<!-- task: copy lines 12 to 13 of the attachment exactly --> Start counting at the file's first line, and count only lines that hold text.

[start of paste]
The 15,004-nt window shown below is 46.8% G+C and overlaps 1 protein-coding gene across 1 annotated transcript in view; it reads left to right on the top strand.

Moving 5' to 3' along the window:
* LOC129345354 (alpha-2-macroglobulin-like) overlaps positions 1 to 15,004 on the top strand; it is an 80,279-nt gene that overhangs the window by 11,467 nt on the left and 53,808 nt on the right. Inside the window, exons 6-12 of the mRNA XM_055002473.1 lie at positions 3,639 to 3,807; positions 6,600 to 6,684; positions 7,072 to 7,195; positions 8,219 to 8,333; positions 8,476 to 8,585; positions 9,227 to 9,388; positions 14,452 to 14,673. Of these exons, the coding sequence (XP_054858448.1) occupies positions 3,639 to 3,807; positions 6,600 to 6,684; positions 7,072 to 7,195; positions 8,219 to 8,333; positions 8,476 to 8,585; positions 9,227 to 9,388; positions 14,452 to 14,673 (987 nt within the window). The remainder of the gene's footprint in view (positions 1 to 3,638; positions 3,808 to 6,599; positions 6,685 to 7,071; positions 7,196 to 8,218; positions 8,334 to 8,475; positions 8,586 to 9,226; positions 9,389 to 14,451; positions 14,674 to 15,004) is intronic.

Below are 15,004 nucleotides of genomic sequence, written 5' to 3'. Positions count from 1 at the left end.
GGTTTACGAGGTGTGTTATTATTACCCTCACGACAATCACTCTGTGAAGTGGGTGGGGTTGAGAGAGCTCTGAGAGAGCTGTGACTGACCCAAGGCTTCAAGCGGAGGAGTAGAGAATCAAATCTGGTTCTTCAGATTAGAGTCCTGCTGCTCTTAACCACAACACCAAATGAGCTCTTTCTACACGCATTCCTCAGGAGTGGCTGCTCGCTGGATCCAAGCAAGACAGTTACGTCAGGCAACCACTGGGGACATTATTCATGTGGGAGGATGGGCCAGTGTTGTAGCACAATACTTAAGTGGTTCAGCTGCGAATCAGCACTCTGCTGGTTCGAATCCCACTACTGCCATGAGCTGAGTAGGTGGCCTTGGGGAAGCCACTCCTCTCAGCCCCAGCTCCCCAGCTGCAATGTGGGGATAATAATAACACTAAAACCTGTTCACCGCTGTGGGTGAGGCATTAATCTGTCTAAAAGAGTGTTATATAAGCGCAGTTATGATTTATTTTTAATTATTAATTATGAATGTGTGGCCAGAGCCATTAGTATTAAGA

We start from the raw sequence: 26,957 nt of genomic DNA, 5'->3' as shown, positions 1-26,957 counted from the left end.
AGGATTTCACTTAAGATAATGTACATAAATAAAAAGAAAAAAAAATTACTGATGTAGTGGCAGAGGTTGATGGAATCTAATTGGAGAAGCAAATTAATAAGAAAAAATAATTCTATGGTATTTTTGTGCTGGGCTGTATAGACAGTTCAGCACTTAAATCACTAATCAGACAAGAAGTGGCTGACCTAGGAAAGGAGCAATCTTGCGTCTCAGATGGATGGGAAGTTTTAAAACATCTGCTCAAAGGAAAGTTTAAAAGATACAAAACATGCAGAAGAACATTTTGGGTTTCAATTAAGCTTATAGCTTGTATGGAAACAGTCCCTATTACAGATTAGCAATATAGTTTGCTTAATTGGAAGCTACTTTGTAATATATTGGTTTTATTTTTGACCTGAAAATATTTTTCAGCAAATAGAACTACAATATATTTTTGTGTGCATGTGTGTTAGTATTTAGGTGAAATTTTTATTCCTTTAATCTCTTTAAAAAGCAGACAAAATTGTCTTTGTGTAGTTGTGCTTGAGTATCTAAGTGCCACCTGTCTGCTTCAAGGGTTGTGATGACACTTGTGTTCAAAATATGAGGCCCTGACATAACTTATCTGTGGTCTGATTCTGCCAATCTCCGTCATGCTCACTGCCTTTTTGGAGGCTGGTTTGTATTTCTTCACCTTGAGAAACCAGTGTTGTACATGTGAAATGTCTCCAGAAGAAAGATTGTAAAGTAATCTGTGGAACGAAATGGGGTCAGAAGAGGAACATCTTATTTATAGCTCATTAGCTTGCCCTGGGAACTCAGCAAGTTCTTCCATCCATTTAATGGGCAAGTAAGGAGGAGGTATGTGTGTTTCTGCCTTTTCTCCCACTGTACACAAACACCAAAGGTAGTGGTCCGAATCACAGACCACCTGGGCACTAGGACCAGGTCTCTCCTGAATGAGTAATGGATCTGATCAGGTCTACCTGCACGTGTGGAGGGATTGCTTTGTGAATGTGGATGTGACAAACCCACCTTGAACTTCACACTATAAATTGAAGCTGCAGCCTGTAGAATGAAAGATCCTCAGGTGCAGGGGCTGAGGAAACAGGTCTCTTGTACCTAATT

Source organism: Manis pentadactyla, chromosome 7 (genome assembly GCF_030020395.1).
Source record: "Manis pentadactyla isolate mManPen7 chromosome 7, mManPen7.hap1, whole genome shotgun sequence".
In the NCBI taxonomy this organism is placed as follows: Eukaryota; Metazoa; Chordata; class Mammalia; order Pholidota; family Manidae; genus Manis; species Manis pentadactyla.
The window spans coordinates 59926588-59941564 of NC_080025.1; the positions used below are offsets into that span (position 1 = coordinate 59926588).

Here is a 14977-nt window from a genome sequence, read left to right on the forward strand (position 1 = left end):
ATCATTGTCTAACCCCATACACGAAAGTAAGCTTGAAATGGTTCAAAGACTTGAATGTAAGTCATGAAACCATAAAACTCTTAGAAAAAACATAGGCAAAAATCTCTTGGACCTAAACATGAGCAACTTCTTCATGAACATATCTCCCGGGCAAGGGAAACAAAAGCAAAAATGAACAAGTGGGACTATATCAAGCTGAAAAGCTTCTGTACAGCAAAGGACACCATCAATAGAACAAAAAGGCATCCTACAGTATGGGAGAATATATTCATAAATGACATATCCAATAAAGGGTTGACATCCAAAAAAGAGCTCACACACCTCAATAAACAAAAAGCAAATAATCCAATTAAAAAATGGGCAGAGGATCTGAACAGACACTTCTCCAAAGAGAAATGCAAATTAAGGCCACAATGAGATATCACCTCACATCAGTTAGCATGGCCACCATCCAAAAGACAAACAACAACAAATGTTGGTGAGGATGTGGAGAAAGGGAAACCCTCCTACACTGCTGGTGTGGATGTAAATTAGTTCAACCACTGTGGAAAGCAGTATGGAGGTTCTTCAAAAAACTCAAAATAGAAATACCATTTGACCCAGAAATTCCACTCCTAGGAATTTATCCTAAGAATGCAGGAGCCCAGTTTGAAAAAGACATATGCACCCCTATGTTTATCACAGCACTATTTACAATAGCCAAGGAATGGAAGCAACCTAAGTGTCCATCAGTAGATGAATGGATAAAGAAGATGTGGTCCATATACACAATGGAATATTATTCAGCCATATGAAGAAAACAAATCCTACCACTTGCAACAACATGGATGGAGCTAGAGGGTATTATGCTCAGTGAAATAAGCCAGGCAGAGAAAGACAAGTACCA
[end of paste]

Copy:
Here is a 14977-nt window from a genome sequence, read left to right on the forward strand (position 1 = left end):
ATCATTGTCTAACCCCATACACGAAAGTAAGCTTGAAATGGTTCAAAGACTTGAATGTAAGTCATGAAACCATAAAACTCTTAGAAAAAACATAGGCAAAAATCTCTTGGACCTAAACATGAGCAACTTCTTCATGAACATATCTCCCGGGCAAGGGAAACAAAAGCAAAAATGAACAAGTGGGACTATATCAAGCTGAAAAGCTTCTGTACAGCAAAGGACACCATCAATAGAACAAAAAGGCATCCTACAGTATGGGAGAATATATTCATAAATGACATATCCAATAAAGGGTTGACATCCAAAAAAGAGCTCACACACCTCAATAAACAAAAAGCAAATAATCCAATTAAAAAATGGGCAGAGGATCTGAACAGACACTTCTCCAAAGAGAAATGCAAATTAAGGCCACAATGAGATATCACCTCACATCAGTTAGCATGGCCACCATCCAAAAGACAAACAACAACAAATGTTGGTGAGGATGTGGAGAAAGGGAAACCCTCCTACACTGCTGGTGTGGATGTAAATTAGTTCAACCACTGTGGAAAGCAGTATGGAGGTTCTTCAAAAAACTCAAAATAGAAATACCATTTGACCCAGAAATTCCACTCCTAGGAATTTATCCTAAGAATGCAGGAGCCCAGTTTGAAAAAGACATATGCACCCCTATGTTTATCACAGCACTATTTACAATAGCCAAGGAATGGAAGCAACCTAAGTGTCCATCAGTAGATGAATGGATAAAGAAGATGTGGTCCATATACACAATGGAATATTATTCAGCCATATGAAGAAAACAAATCCTACCACTTGCAACAACATGGATGGAGCTAGAGGGTATTATGCTCAGTGAAATAAGCCAGGCAGAGAAAGACAAGTACCA